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Lou Holtz: Trust, commitment, and love

As the Presidential Guest Speaker at the Annual Meeting yesterday, legendary college football coach Lou Holtz distilled his personal philosophy into a five-point plan he said could be applied to anyone’s life.

Presidential Guest Speaker Lou Holtz

“Point number one is the attitude you choose,” he explained. “Point number two is the passion to succeed. Number three, stay focused on your purpose. Number four, be a dreamer, and number five, build meaningful relationships with other people.”

Best known for his 11 years as head coach of the Notre Dame Fighting Irish, Mr. Holtz compiled a 243-127-7 career record over 26 seasons as a collegiate head coach for six different programs. He is also the only coach in the history of college football to take six different teams to a bowl game. In 2008, he was selected for the College Football Hall of Fame.

Your attitude; your choice
According to Mr. Holtz, having a positive attitude is of primary importance.

“Wherever we are today—good, bad, or indifferent—is due to the choices we make,” he said. “Life is a matter of choices. The most important choice we can make is the attitude we’re going to have.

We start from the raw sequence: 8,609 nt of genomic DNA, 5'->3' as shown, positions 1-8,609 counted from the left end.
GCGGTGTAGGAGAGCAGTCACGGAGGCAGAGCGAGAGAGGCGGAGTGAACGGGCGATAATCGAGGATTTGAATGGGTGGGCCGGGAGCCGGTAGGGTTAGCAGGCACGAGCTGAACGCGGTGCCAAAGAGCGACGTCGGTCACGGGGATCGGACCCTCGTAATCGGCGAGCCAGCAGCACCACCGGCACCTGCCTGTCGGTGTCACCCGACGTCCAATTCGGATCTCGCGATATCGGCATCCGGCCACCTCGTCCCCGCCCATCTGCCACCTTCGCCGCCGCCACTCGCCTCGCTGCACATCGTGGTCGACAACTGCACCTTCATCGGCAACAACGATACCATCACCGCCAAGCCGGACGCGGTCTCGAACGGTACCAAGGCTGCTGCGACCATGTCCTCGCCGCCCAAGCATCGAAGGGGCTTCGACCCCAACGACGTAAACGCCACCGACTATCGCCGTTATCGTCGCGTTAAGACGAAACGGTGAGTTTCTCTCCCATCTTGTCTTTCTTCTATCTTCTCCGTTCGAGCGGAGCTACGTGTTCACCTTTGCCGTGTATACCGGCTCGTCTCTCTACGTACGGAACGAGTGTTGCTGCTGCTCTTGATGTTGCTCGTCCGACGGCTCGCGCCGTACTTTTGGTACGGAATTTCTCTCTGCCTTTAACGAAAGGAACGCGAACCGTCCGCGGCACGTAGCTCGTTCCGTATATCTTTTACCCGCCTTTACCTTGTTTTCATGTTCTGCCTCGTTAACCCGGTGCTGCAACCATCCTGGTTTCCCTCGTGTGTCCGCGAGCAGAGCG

“What is your attitude when you have adversity?” he asked. “When you’re down, you’ve got two choices: either you stay down or you pick yourself up. You can’t count on anybody else. I can’t begin to tell you how many times I had to give myself a pep talk about believing that there was a solution to a problem before I went into a staff meeting or a team meeting.”

Mr. Holtz turned directly to the audience to speak of passion and sacrifice.

“I appreciate the sacrifices you and your families have had to make—the financial burden to go to med school, the financial burden to start an office, the demands on your time, and the many times you have to put the patient first instead of your family.”

Focus is the third step in Mr. Holtz’s philosophy.

“It’s my understanding you only have two mandates,” he said. “To try to cure patients and to try to be productive and profitable. As a football coach, I had two mandates: graduate athletes and win. That’s it. Everything else was irrelevant. To do one without the other was not successful. To cure patients without being profitable is not very smart.

“I understand your concerns over health care,” he continued. “I have the same concerns. But I do know this: if enough people care, we can solve anything in this world. If we have enough people who genuinely care, we can solve sexism, racism, spouse abuse; we can solve the healthcare issue.”

Be a dreamer
Mr. Holtz also spoke of the importance of dreams and the need to keep striving to improve. He invoked Dr. Martin Luther King to point out that one man’s dream could help change an entire nation for the better.